Build your own castle: Total impulse buy I saw in B&Q. It has mini bricks and cement. DIY skills are great to learn, and she’s really keen to give it a go.
Paint your own tea set: Again, she saw it at the store and wanted it. This one surprised me a bit because she’s just getting into art and pretend play. I figure it’s worth encouraging these trends.
Shopping list: A memory and matching game she’s been introduced to in nursery. It seems like a good way for her to combine home and nursery in a fun way.
Magnifying glass and binoculars: I wanted to get her a preschool microscope and science set, but Toys R Us didn’t carry them. This was the best option there. She’s shown a bit of interest.
Toy broom and dust brush: I wouldn’t have even thought of this, but she was really interested in a similar set at another store. It’s not a bad idea to teach her help out in a fun way.
Blueberries for Sal: This was a book I had as a child. The way Sal picks and eats all her blueberries reminds me of taking my daughter to pick blackberries. And it’s a funny story of mistaken identities with wonderful illustrations.
Stickers: What three year old doesn’t love stickers?
Art kit: She’s starting to get more into creative play, so I’m hoping this will be fun for her.
Kid’s makeup: She likes to play with my makeup, so this is a way to keep it safe. It’s very colorful and fun for her to use at home. It’s kind of like using face paint, in all honesty.
Frozen hair ties and Elsa clips: She’s starting to want her hair pulled back sometimes. I want her to feel free to express herself in her own way, so I’ll let her have these as options.
Tube of dinosaurs: Dinosaurs are fun, and I’m looking forward to seeing how she plays with them.
Hello Kitty Trunki bundle: This was from relatives. We travel to visit my family in the States, so age appropriate travel gear is a must. And Trunki offers lots of good options. We had a used Trunki that was due to be updated, and I thought the bundle deal was a great one. I pulled up the website so I could get ideas to pass on, thinking she’d probably choose the bus. But she wanted Hello Kitty and the pink accessories. Again, I’m not going to minimize her choices.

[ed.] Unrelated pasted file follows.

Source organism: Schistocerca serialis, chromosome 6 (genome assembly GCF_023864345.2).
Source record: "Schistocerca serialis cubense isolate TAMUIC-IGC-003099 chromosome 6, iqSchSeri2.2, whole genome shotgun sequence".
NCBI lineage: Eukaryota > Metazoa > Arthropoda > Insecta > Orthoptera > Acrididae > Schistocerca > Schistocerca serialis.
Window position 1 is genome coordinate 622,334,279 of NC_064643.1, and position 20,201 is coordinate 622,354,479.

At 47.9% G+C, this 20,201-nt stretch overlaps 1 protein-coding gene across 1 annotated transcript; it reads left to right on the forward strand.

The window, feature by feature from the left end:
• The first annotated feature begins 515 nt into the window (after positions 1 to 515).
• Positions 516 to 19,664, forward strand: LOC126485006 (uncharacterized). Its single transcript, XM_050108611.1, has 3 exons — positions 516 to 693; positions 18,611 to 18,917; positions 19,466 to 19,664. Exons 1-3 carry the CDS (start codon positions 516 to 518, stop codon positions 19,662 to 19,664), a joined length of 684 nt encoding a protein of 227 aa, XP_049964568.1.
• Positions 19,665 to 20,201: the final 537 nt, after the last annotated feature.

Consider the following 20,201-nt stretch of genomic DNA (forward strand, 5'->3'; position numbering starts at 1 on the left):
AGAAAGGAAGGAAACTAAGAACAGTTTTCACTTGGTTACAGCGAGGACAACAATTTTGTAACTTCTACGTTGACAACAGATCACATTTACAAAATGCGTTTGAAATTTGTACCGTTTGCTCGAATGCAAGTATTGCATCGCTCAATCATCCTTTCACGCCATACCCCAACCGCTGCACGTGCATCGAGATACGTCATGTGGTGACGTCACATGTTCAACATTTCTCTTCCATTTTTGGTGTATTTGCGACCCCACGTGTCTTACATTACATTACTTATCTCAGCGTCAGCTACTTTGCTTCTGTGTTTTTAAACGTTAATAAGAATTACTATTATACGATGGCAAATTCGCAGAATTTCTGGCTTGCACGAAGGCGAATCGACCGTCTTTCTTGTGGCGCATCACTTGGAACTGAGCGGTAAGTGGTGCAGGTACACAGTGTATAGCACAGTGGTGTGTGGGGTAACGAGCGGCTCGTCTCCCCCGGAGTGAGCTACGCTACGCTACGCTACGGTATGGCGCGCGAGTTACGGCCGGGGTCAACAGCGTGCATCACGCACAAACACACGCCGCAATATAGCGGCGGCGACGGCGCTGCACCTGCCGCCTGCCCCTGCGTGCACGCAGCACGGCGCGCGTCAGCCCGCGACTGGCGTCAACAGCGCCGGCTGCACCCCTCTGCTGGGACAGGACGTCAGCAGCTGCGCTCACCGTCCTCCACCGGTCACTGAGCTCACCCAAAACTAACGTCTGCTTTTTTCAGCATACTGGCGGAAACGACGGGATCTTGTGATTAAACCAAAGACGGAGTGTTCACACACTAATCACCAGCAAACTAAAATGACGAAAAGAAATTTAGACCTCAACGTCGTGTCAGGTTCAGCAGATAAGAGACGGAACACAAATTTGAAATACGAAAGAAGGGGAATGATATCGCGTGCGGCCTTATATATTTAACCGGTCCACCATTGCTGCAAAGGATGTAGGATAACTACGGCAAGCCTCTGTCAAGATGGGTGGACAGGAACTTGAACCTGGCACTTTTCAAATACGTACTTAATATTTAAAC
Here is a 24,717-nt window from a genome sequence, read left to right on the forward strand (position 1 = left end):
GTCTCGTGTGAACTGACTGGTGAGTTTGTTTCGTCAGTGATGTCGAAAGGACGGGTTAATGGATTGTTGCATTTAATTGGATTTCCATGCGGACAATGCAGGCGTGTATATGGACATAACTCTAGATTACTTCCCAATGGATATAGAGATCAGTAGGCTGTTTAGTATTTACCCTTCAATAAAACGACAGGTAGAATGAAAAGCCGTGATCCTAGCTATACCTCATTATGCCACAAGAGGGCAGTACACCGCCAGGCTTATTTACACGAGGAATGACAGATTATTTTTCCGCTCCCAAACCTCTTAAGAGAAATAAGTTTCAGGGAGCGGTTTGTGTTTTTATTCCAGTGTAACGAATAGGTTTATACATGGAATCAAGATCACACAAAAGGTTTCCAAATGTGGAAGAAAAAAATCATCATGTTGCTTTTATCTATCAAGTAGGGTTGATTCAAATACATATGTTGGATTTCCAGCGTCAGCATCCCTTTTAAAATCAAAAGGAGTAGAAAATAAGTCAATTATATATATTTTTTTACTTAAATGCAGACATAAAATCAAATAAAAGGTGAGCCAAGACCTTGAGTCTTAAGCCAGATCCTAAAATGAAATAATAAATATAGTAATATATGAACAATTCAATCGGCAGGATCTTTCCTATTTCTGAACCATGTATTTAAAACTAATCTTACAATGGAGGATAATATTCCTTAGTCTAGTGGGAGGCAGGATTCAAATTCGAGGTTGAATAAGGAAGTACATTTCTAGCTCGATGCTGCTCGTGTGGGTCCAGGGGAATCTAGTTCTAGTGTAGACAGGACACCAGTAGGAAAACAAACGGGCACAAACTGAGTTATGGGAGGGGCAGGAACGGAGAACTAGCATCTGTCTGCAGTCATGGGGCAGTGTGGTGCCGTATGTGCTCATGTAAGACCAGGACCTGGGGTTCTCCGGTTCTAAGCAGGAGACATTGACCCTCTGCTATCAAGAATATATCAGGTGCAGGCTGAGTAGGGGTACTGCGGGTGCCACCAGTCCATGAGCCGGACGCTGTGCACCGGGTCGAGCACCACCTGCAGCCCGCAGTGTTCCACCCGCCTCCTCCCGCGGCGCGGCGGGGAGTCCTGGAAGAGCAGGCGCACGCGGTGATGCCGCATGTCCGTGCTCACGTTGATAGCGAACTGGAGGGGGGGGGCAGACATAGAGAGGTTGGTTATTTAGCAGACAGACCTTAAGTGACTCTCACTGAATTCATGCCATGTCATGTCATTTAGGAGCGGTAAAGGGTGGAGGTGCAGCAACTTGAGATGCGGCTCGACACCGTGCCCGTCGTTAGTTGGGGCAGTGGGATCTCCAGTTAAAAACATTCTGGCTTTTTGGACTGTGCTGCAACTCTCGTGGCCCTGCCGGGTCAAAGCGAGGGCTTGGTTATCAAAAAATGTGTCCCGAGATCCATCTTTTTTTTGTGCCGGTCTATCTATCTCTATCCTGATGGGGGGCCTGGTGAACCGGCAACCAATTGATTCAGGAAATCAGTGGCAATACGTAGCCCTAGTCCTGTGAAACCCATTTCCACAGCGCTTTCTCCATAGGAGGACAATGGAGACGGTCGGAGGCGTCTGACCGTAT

Candyland: This is a game from my younger brother’s childhood. It’s often the first board game for many American children. So I wanted my daughter to have it. I was a bit disappointed it came with a spinner instead of the pictured cards, but I decided to give it to her anyway. She’s not quite sure what to do with it at this time.
In all, it’s quite an assortment of items, some that fit typical girl’s gender roles. And I’m fine with that because those were generally items that she wanted, not items that we forced upon her. I think that to be truly gender neutral, we have to respect the child’s interests. Too often, it feels that feminist parents and websites try to discourage any toy that is seen as traditionally “girly” or “feminine,” and that bothers me. There is nothing inherently wrong with beauty, homemaking, dolls, or the color pink. The problem is if those are seen as the only acceptable options for a girl to be interested in. My daughter has a range of interests, and I’m not going to discourage any at this time. I’ll introduce her to new experiences that I think will benefit her (including links to my childhood and hopefully my husband’s). I want her to see that she can have a rich range of experiences that are not limited by gender and that her thoughts and opinions have value. That will be my focus, not imposing an artificial “gender neutral” Christmas.